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Peter v. Möllendorff

From a functional point of view, metalepsis can be defined as the shift of a figure within a text (usually a character or a narrator) from one narrative level to another, marking a trangression of ontological borders. This procedure makes the reader or addressee aware of the fictional status of a text and ensures the maintenance of a specifically aesthetic distance, thereby counteracting any experience of immersion in the literary work. At the same time, it can be used as an effective instrument for producing enargeia (vividness), and through its sudden and surprising character it can also create strong effects of pathos as well as comedic effects. Thanks to the specific demands of a culture poised between orality and literacy, ancient literature knows primarily “smooth” metaleptic transitions, that is, ones that do not involve a strong sense of “jolt.” As procedure for transgressing borders between narrative levels, it has many manifestations in antiquity; as a literary motif, however, it appears rather seldom. The study of metalepsis in classical literature started with de Jong’s fundamental article of 2009.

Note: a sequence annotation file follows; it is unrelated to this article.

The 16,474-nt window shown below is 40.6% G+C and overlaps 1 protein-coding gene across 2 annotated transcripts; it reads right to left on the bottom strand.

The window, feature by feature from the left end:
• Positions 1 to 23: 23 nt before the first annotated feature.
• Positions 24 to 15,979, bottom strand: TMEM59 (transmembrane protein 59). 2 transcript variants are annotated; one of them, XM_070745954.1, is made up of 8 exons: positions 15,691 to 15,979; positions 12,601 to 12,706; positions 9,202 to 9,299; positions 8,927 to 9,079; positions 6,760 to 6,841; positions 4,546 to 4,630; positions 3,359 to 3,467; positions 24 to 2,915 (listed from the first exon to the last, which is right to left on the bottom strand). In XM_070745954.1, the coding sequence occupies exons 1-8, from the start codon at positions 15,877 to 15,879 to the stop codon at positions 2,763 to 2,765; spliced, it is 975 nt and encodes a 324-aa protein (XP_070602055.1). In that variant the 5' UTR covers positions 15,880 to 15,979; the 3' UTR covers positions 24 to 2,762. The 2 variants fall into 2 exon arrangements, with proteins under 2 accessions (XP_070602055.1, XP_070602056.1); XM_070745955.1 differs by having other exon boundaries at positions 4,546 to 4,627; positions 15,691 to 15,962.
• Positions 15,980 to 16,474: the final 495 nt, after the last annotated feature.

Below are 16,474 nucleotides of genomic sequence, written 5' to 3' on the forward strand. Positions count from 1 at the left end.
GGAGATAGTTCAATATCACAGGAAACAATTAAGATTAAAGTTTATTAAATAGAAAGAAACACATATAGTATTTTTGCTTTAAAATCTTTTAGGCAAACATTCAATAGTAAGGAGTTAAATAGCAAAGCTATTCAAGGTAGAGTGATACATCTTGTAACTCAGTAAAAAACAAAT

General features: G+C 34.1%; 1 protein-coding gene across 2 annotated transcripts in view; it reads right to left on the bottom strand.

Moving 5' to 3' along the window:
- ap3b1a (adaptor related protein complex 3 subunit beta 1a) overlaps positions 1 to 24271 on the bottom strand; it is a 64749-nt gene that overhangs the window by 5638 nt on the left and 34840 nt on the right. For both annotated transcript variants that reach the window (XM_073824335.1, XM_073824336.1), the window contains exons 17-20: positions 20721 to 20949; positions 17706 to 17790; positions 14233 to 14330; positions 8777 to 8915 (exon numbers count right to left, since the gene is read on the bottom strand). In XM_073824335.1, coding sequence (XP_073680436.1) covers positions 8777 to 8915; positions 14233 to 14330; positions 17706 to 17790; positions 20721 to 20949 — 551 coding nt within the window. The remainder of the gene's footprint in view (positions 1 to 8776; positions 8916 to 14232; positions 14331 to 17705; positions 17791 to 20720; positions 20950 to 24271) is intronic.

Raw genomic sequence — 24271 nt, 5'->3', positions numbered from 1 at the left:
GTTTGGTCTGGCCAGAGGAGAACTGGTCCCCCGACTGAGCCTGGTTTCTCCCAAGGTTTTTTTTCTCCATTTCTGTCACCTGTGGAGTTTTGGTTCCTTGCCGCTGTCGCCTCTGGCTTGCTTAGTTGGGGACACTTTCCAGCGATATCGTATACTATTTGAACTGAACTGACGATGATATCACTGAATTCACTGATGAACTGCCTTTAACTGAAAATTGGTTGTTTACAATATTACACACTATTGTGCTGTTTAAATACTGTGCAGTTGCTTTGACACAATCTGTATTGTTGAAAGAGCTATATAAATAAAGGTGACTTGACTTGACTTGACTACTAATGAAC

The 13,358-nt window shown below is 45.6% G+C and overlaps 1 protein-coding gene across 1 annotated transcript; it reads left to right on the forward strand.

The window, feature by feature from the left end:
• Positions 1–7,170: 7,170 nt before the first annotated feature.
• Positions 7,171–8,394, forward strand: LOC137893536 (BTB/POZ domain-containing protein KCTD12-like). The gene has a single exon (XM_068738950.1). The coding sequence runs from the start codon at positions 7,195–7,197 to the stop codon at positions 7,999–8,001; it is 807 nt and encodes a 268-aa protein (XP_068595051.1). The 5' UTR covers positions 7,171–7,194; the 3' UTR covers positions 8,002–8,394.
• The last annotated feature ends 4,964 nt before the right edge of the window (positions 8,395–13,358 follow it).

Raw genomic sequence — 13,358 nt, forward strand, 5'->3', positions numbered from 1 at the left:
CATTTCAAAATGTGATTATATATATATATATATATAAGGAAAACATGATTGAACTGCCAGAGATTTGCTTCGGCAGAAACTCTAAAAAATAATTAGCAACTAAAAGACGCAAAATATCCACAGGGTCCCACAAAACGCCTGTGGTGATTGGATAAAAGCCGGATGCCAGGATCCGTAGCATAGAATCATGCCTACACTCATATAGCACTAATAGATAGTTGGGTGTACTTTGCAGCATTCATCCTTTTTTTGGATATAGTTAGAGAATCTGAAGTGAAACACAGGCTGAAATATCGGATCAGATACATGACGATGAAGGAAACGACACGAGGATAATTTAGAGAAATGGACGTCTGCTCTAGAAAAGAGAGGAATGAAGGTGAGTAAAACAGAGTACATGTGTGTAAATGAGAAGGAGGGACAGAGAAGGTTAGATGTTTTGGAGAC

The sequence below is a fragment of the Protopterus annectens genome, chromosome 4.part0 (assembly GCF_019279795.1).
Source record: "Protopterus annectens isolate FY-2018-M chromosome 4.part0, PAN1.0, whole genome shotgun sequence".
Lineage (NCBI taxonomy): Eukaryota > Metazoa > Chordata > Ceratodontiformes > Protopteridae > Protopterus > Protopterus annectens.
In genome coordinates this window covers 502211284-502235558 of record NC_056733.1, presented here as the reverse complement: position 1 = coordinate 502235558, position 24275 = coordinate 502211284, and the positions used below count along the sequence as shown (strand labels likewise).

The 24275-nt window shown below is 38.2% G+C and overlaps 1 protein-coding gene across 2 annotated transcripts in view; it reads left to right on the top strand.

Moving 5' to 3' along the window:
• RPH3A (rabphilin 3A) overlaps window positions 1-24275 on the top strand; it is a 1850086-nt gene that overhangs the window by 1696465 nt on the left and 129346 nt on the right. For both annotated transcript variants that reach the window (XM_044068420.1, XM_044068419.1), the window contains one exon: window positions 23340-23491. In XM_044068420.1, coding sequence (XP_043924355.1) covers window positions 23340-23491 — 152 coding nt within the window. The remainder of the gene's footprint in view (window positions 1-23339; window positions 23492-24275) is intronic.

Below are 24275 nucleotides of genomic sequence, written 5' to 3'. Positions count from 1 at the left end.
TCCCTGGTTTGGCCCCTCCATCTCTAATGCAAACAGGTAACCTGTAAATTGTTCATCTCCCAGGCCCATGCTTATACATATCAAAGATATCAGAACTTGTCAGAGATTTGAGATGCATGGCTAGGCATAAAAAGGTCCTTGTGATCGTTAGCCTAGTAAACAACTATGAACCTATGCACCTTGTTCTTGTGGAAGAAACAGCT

Heliodorus was the author of the Aethiopica, the latest and longest Greek novel to survive from antiquity. In his work, Heliodorus claims to be a Phoenician from Emesa, but there are good reasons against treating this as an authoritative autobiographical statement. The Aethiopica tells the adventures of Charicleia, the white daughter of the black queen and king of Ethiopia. Her mother abandons her, and she is brought up by foster-fathers in Ethiopia and Delphi. There she falls in love with the young Greek Theagenes, with whom she travels via Egypt to Ethiopia. They are almost sacrificed to the local gods, but Charicleia’s parents eventually recognise her. The protagonists become priests and marry. The novel is a narratologically ambitious work that draws on the structure of the Odyssey (in mediis rebus beginning, embedded heterodiegetic narratives) and takes these devices to a whole new level. A wide range of topics play important roles in the Aethiopica, such as religion, multiculturalism, identity, and epistemology.